For a patient, feeling unwell and uncertain and with heightened sensitivity, it must give them even more profound feelings of not receiving the respect and attention they need and deserve. Even a mobile in a pocket means that there is an expectancy of receiving calls or messages which may distract people from giving their full attention to another or to a task in hand.

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  • Lansley refused to be interviewed by the reporter of the Independent for the series of articles mentioned in the above article.

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  • I've had patients continue to talk on their mobiles or refuse to take their tv headphones off when I am trying to do their medication or obs. I find that extremely rude and disrespectful.

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  • Anonymous | 18-Apr-2012 9:17 am

    so do I. When a ticket inspector on the train comes or somebody talks to me I always remove my ear plugs.

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  • Hi Jenni
    This is part of the conversation we have with our nurse leaders in the Leadership programme. Its an interesting debate!

    We sometimes forget, I think, that we have around 4 generations working as nurses in our workforce. If each one of us thinks about our grandparents and or parents we will be able to recognise that between those generations there are differences in terms of culture, manners etc. I don't think we talk about it often enough but I know most nurses would respond and say we do think about it and take it into account when we care.
    I think that the thing that seems to be affecting this most dramatically is the evolution and impact of technology (Mobiles etc). What this has made happen is that the pace of change is so fast is that the differential between generations is much much wider. So, for example, I can see where my grandparents were in terms of their expectations and manners and indeed they were broadly similar to mine; my son, in contrast, sometimes gets frustrated with us, his parents, as he thinks that we don't understand how his generation communicates and so on. I think he might have a point.
    If we are seeing in the media, as you say, cafes refusing to serve people coffee if they are using their phones, perhaps this is the start of society starting to take a bit more ownership of this mass of complicated social change going on around us. I think nurses are not confused but I think society may be confused and nurses are obviously part of society. Has society cemented what the normal polite behaviours in the world look like in the connected mobile working world?
    I am an optomist. I value nurses and nursing and I think this is easily resolved if we have more conversations about it. At the end of the day its partly about communication which is at the heart of nursing (whether that be using technology or not :0) )

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  • I think it rude not to give whoever is in front of you your undivided attention - cashier in Sainsburys, colleagues and friends, patients. Anyone really.
    I have reminded students that unless they have little children, ill family or are epecting a new child any day I don't want to see their phone in their hand whilst in the clinical area and amongst patients and staff. Gets me a few strange looks but then, they don't see me with my phone in my hand so try to lead by example. I suppose i don't view my phone as an accessory organ!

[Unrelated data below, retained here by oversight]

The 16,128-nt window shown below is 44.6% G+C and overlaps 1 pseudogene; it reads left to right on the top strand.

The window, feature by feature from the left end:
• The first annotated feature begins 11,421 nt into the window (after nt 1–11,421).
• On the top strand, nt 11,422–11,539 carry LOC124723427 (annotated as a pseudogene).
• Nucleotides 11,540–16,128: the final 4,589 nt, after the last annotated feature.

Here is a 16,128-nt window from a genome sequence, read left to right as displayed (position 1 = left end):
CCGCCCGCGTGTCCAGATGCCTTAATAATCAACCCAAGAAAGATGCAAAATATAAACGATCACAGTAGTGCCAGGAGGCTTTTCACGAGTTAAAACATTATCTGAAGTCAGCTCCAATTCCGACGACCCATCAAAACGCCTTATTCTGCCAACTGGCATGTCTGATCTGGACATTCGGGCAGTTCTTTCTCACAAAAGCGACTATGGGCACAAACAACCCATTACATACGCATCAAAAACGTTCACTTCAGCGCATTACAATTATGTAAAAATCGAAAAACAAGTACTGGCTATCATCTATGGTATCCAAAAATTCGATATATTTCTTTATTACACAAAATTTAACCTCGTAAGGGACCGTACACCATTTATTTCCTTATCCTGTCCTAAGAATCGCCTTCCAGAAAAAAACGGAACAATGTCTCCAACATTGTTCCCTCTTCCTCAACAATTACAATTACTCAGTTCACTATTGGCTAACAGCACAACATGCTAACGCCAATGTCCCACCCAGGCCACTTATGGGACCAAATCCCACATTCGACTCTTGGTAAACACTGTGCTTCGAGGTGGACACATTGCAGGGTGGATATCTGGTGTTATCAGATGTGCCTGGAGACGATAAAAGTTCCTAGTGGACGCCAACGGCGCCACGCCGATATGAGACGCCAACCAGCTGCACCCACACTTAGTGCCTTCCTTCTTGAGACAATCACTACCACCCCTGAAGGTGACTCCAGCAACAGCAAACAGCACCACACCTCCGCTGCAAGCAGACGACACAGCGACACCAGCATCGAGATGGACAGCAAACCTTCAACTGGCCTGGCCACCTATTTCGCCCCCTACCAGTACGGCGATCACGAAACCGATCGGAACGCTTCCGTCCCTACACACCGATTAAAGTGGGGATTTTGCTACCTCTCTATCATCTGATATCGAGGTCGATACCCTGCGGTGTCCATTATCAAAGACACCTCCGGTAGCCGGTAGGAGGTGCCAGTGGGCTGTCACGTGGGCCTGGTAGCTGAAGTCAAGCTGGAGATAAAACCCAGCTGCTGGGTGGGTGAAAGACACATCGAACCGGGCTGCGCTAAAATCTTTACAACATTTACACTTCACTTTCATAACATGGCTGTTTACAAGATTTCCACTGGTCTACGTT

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  • Anne Cooper | 18-Apr-2012 12:48 pm

    you make a very valid point and one can easily forget the 'divide' between different generations. Some fascinating research has been carried out on this and on the different ways the younger generations think, relate to others and their working patterns, beliefs, values and expectations compared with older generations born before the IT boom. It is even questioned whether as a result of all this high tech. brains are becoming differently hard wired (The Shallows - Nicholas Carr, Atlantic Books - and a fascinating read).

    Even for a baby boomer it can be difficult sometimes to be non-judgemental about other peoples' manners and understand what in modern society is acceptable and what is not. It sometimes requires great flexibility, tolerance and acceptability. I try to adhere to my older basic good manners, some of which are still relevant today, and be less judgemental about others unless I consider them to be blatantly disrespectful and offensive towards others or to myself. Having lived most of my life in highly multi-culti societies I try and evaluate the expectations and values of others and then treat them accordingly.

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  • from Anonymous | 18-Apr-2012 1:22 pm

    I don't think it is good etiquette sticking chewing gum underneath the table top in a café - I just put my fingers on some!

    I wonder what Emily Post would have said about that if they had gum in her day. She would probably have been shocked to see people chewing it with their mouths open and blowing bubbles in other people's faces with it!

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  • Little One

    I take my phone onto the ward, specifically because our staff room is not safe and I use it to check my CVVH numbers and drug calculations as my phone has a calculator and the hospital is too cash strapped provide us with any. I always let patients know that is why I have my phone out so they don't think I'm being rude. I still have to concentrate though so may not be able to have a conversation with them until I've finished.

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  • I too think manners and etiquette are to be desired in certain situations especially nursing, do not use your phone when with patients...........full stop put it your locker (or where ever) use in breaks and at end of shift.